Michigan Golfer ON-LINE

From The Editor
by Terry Moore

It's been almost 40 years since young Jerry Matthews first set foot on a golf course site with his famed architect father, Bruce Matthews. The business of golf course design and construction has surely undergone some sea and ground changes. "Back when I started with my Dad in 1959, most if not all projects started merely with a handshake and a verbal agreement," said Jerry Matthews, president and chief architect of "Jerry Matthews Natural Course Design."

"We relied little on paper work back then. In fact, we drew few if any plans," said Matthews. "Instead, we just jumped in feet first into the site and figured out what best worked for a golf course." As one of the state's most prolific architects whose signature is on hundreds of courses, Matthews is an excellent source on how the business of design has evolved over the last several decades. "Today, designs are more complicated and everybody covers their butt with paper and reports," said Matthews. "There are lots of specialists today_shapers and the like, many of whom seem to want to justify their cost in the project." In other words, according to the soft-spoken Matthews, "there's too much dirt being moved and shaped on many new courses."

Even though the business is changing, Matthews is not standing still. You might say Matthews is keeping up with the Joneses_Robert Jr., Rees et al. "Architecture is still a combination of art and technology," explained Matthews. "Art is what one does and sees on the site while technology is what one does back at the office." And Matthews readily admits that the design business is shifting more and more to the technical side. Nowadays, Matthews is ably assisted by a full-time CAD-CAM (computer-aided design) technician whose role is essential to the overall design of a site. But he's quick to add, like an old trooper of the woods and dale, that the "art is still in the dirt."

And to assist him in the "dirt," Matthews identified and hired an energetic associate with literally no experience in the design business. "By happenstance, I was introduced to Denny Spencer by a mutual friend," explained Matthews from his sun-filled office in Lansing. Spencer was coming off five educational but hard-scrabble years competing on the Senior PGA Tour and was looking for a new career opportunity. At the same time, Matthews was looking for a fresh start and perspective in a fast-changing and competitive business. "At one point I even considered retiring altogether," admitted Matthews. "But I realized someone with Denny Spencer's golfing experience and slant would be very good for me and our business.

"Denny knows the nuances of the game, particularly by that of the more competitive player," said Matthews. "My primary experience in golf course design has been aimed at the average, public player." As a result, the Matthews-Spencer duo has complemented each other well. "Denny has expanded my level of golf while, at the same time, I'm teaching him the practical side of golf design. We mesh very well."

Meshing well with people is a trademark of Jerry Matthews. His honest, dependable and self-effacing manner endear him to would-be developers with dreams aplenty of the next Pine Valley, Pebble Beach or cash cow muni. Befitting his respected reputation, Matthews is a former president of the prestigious American Society of Golf Course Architects. Along with his father, no one has designed more courses than Jerry Matthews. Such standout courses as Elk Ridge, Michaywe's Lake Course, The Natural, Timber Ridge, LE Kaufman, Grand Haven, Mistwood and The Majestic all were a product of Matthews' company. But he's equally proud of all of the smaller name courses literally dotting the state with far less notability. "I guess I'm proudest of the simple fact that all of the courses have done well and have made money. That's a nice legacy," said Matthews with a smile.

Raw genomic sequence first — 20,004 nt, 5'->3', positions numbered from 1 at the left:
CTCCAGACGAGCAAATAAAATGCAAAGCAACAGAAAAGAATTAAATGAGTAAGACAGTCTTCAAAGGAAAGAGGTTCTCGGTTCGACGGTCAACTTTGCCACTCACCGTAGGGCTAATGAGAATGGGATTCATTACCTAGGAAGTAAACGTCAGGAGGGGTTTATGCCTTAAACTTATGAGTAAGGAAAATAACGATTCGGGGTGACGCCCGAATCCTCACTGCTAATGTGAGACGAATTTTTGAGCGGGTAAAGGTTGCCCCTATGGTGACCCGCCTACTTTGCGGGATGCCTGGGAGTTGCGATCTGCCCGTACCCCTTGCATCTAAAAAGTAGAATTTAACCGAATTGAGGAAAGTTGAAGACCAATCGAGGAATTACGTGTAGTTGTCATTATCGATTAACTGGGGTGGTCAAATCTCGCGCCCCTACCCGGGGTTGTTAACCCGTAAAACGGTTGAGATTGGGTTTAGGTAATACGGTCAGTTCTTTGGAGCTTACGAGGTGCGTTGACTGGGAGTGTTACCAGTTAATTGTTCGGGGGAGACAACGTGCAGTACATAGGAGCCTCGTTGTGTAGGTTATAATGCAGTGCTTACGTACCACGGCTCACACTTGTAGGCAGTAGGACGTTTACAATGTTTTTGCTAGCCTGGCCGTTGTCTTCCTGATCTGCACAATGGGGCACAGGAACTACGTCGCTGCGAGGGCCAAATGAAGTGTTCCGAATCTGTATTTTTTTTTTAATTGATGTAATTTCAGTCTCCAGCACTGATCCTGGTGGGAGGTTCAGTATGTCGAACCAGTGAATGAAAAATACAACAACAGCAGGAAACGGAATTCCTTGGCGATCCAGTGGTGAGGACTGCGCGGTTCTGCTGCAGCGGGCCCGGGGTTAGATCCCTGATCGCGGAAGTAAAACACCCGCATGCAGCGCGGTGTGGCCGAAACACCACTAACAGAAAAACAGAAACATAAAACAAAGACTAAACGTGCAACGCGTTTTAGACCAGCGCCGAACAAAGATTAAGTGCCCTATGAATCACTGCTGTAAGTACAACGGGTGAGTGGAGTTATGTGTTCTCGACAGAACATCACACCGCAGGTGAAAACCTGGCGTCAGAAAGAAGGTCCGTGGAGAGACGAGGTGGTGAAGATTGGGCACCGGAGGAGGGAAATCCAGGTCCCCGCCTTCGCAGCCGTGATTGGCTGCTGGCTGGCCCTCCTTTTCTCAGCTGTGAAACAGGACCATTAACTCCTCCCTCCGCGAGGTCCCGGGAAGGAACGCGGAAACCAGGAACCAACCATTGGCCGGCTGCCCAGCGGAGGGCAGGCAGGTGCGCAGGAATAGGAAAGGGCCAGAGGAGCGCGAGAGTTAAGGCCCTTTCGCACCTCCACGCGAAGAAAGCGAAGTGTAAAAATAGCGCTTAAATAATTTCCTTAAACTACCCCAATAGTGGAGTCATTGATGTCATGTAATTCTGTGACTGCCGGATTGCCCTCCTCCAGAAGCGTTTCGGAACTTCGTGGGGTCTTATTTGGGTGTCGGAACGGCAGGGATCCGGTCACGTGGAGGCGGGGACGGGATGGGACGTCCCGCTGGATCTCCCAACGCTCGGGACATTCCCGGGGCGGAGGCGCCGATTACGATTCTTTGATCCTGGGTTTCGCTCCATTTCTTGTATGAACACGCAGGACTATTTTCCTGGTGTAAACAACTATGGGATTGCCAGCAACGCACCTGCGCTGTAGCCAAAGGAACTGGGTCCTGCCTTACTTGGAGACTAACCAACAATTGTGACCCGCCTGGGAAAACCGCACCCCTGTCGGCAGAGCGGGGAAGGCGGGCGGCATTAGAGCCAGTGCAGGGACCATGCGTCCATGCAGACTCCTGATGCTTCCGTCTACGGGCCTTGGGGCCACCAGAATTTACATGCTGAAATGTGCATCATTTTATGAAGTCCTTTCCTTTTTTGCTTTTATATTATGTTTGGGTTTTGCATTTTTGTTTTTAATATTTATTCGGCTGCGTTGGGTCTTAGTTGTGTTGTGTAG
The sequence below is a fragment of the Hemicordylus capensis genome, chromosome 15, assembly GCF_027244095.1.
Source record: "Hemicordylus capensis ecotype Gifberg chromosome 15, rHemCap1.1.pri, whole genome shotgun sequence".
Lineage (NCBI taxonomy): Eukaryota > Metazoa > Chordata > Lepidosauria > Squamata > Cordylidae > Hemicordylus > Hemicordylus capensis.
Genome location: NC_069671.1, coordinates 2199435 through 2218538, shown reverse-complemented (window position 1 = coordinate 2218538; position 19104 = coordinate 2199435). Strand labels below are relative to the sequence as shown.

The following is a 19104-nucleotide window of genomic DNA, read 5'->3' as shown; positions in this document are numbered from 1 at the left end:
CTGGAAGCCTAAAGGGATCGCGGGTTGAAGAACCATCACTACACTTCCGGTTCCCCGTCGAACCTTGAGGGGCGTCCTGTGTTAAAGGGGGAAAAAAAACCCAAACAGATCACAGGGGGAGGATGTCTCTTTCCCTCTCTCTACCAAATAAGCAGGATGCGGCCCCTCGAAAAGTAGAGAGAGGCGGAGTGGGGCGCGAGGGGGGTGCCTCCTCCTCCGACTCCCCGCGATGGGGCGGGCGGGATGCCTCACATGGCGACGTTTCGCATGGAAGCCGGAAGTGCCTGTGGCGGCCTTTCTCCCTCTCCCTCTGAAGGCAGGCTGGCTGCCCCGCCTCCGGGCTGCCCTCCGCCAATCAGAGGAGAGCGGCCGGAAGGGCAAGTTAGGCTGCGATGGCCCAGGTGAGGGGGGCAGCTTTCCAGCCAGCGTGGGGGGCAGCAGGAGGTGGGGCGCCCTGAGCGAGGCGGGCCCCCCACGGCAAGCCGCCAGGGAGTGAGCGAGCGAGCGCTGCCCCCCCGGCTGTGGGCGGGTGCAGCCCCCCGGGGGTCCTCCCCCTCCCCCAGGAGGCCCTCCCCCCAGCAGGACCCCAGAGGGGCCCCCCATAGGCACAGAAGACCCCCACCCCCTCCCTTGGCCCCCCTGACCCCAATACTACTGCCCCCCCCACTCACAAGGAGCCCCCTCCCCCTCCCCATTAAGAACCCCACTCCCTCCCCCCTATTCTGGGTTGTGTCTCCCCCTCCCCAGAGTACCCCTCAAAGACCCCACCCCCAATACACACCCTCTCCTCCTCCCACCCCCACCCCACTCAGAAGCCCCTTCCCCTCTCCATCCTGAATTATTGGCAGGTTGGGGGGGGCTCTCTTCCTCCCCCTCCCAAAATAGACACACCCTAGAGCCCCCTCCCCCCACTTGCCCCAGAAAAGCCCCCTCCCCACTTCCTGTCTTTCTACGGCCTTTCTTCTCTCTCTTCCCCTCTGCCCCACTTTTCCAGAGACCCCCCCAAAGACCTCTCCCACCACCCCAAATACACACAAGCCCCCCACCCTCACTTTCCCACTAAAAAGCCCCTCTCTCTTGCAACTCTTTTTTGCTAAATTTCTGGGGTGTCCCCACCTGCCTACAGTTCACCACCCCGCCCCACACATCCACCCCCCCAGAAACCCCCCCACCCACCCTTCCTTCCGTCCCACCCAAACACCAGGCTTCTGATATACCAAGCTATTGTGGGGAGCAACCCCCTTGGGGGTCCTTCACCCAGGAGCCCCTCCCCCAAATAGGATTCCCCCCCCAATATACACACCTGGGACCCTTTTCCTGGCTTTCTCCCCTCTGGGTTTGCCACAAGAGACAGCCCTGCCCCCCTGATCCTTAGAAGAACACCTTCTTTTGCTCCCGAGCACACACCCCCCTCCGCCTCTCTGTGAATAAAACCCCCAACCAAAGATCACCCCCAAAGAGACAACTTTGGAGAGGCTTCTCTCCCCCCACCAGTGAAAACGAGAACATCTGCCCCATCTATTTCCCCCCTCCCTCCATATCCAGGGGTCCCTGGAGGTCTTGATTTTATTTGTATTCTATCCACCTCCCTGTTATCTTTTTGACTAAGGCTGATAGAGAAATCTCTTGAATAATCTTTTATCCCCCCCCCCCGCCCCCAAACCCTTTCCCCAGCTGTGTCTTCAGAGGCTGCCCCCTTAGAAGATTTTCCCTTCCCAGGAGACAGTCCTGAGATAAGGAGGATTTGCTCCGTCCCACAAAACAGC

And the legacy is growing not just in Michigan but out of state as well.

Matthews and Spencer are especially eager to talk about The Battleground at Cool Spring. Located in northwestern Virginia, The Battleground will be an upscale public course with postcard views and scenery. It has views of the famed Shenandoah River for two miles. The site is bordered by sheer mountain cliffs and is graced by streams, waterfalls and gentle mountain slopes. "It may be our dream site for a golf course," said Matthews. In Michigan, Matthews and Spencer are deep into new projects in Manistee and Harbor Springs, among others, as well as finishing up an equally rewarding re-design of Groesbeck Municipal GC in Lansing.

After nearly 40 years in the business, Matthews admits to gaining a second wind in his career. "I'm proud to be associated with good, basic golf courses," said Matthews. "But today, designers need more flair and personality in their design to compete_things like waterfalls and retaining walls." Matthews sums it all up by saying he's learned to "adapt to market conditions."

Having plain-speaking, "no airs" Jerry Matthews talk about "market conditions" is another sign of times. But it's also reassuring to know someone as well-regarded, hard-working and honest as Jerry is still excited about doing more golf projects.

A CAD-CAM of his handshake will surely seal the deal.

On behalf of Michigan Golfer, I wish to congratulate contributing editor Jack Berry on his well-deserved honor as the 1997 Golf Association of Michigan's Distinguished Service Award recipient. The game of golf in Michigan has been enriched by Jack's thorough reporting and keen writing over the past 40 years. When it comes to knowing the game, the business, and the people of golf in our state, Jack Berry plays at scratch.

From The Editor
Terry Moore

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